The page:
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NBC's Ken Strickland says Senate Majority Leader Harry Reid gave the White House and their GOP allies fresh ammunition to criticize his position on the war when Reid said at a press conference Thursday "this war is lost and that the surge is not accomplishing anything, as indicated by the extreme violence in Iraq yesterday." 

Senate Republican leaders pounced.  "I can't begin to imagine how our troops in the field, who are risking their lives every day, are going to react ... and hear that [Reid] has declared the war is lost," said Republican Leader Mitch McConnell.  Democrats "are no longer willing to stand behind them," added John Cornyn.

Reid's office says the leader does feels that the "war is lost" if the Administration continues its failed strategy.  Jim Manley, Reid's spokesperson, acknowledged his boss could have been "more clearer" in his morning remarks and pointed to Reid's comments on the Senate floor later that further amplified his thinking.  "As long as we follow the president's path in Iraq, the war is lost.  But there's still a chance to change course, and we must change course."

Of course, the ghost of Vietnam reared its ugly head yesterday and partisans on both sides even started to slip into the predictable "who lost Vietnam" talking points. Said Bush: "I want to remind you that after Vietnam, after we left, millions of people lost their life," Bush said here when an audience member asked about comparisons between Vietnam and Iraq. "The Khmer Rouge, for example, in Cambodia. And my concern is there would be a parallel… The same thing would happen. There would be the slaughter of a lot of innocent life. The difference, of course, is that this time around, the enemy wouldn't just be content to stay in the Middle East; they'd follow us here."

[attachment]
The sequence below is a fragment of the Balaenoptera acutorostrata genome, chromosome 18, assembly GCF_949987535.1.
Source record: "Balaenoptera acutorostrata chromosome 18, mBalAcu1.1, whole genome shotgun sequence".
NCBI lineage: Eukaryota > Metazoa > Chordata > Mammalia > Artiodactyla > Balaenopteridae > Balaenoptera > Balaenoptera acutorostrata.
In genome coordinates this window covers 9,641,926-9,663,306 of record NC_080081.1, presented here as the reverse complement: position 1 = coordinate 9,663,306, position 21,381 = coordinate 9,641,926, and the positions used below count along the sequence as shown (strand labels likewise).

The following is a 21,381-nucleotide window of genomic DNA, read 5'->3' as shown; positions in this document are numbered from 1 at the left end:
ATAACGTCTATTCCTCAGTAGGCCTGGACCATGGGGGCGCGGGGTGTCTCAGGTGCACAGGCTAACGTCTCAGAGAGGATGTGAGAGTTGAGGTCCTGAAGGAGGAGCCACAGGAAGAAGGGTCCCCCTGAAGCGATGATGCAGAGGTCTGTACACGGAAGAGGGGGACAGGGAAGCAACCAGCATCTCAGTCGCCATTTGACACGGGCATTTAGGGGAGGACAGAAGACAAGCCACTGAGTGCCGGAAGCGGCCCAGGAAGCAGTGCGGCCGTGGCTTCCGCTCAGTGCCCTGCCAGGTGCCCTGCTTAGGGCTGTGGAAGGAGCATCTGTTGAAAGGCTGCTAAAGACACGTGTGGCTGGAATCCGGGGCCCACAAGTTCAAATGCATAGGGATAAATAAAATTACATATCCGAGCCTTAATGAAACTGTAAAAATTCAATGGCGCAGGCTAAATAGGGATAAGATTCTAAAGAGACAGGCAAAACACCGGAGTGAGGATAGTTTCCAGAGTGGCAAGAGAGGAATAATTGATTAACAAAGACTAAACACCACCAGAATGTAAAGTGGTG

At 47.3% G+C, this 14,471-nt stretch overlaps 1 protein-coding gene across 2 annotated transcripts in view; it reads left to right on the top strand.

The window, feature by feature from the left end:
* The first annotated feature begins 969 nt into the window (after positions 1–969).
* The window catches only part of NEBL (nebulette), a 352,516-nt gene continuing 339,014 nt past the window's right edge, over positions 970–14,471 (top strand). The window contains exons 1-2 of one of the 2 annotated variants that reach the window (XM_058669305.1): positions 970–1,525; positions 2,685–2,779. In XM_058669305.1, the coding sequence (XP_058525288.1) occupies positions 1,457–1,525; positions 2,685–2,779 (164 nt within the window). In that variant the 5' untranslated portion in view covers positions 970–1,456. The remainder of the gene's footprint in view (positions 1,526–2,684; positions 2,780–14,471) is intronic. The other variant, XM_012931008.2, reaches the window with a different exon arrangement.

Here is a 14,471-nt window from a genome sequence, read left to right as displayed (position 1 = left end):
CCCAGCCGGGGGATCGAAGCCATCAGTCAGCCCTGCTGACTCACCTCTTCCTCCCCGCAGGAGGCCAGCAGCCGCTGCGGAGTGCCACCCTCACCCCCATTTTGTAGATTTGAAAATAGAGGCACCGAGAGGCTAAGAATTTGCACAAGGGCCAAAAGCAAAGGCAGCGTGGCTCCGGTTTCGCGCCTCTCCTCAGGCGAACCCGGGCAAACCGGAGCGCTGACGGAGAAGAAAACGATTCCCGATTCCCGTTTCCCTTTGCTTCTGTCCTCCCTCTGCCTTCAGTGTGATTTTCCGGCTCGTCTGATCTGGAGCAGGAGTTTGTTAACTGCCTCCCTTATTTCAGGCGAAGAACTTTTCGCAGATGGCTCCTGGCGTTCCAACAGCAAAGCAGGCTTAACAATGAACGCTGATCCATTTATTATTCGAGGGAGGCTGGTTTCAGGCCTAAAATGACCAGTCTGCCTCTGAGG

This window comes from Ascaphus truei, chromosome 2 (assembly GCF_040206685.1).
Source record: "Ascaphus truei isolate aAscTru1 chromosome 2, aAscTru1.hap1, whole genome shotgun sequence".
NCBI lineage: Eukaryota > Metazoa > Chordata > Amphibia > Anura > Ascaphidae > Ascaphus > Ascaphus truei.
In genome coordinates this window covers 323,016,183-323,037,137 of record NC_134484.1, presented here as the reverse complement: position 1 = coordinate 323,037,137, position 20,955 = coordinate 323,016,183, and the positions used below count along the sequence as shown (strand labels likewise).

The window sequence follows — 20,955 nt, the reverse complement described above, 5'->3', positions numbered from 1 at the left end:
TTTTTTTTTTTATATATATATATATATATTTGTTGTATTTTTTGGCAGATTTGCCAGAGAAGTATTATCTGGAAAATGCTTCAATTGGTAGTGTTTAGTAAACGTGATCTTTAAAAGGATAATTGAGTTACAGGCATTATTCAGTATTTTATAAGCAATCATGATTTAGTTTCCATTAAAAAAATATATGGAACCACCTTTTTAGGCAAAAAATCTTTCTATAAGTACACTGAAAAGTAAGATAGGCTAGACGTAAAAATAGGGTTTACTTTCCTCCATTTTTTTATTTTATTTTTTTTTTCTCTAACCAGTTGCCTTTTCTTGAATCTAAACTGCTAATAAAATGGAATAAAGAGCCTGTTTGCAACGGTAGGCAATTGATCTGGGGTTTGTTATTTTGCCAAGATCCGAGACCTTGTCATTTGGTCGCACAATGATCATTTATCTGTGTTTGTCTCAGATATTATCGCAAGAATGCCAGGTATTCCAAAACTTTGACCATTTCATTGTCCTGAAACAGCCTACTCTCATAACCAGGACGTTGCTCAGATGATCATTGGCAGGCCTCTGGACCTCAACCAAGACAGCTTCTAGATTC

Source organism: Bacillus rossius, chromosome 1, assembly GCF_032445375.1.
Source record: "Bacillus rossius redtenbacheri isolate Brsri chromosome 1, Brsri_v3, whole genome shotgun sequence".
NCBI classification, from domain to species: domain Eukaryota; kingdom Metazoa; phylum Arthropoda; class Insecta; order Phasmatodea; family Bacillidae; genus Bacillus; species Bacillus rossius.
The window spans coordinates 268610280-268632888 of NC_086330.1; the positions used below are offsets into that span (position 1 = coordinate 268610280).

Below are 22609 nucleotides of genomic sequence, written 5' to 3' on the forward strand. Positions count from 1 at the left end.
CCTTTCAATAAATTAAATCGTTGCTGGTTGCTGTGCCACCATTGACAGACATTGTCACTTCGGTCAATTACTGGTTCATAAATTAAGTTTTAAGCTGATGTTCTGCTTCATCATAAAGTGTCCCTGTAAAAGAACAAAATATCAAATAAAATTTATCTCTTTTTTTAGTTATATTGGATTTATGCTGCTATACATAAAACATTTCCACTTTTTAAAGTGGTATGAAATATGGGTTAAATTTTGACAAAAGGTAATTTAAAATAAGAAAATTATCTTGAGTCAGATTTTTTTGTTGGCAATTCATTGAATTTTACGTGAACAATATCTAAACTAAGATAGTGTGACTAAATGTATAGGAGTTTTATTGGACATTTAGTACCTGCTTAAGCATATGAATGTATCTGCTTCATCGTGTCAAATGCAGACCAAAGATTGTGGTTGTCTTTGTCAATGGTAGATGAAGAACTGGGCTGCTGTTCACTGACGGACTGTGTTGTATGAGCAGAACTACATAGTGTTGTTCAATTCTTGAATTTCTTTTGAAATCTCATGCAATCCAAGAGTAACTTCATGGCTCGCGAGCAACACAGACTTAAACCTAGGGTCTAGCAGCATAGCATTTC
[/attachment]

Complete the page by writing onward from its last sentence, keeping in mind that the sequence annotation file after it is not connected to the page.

Also drawing on history when speaking in Ohio yesterday, Bush "said he would not buckle to polls … and conveyed his belief that he would be vindicated by history. 'Let me put it to you this way,' Mr. Bush said. 'When it's all said and done, when Laura and I head back home — which at this moment will be Crawford, Tex. — I will get there and look in the mirror, and I will say, "I came with a set of principles and I didn't try to change my principles to make me popular."'"

The New York Times: "The confrontation between the Democratic majority and Republicans in Congress and in the administration unfolded as the House conducted another debate on Thursday evening on a timetable for withdrawing troops from Iraq. As House leaders appointed negotiators to work with the Senate to reconcile their two Iraq spending bills, Republicans demanded another vote on a simple question: Should major combat missions end by Sept. 1, 2008? The procedural motion passed largely along party lines on a vote of 215 to 199.The vote was intended to highlight fissures inside the Democratic caucus."

Meanwhile, it seems that a third GOP senator, Maine's Olympia Snowe, is open to supporting an Iraq withdrawal bill that has a set of benchmarks. She joins Chuck Hagel and Gordon Smith, who have sided with the Democrats on many of these Iraq bills. Said Senate Minority Whip Trent Lott of the defection: "It doesn't matter…. We've got plenty of votes," said Lott, whose 49-member caucus could sustain more than a dozen defections and still prevent Democrats from overriding a veto.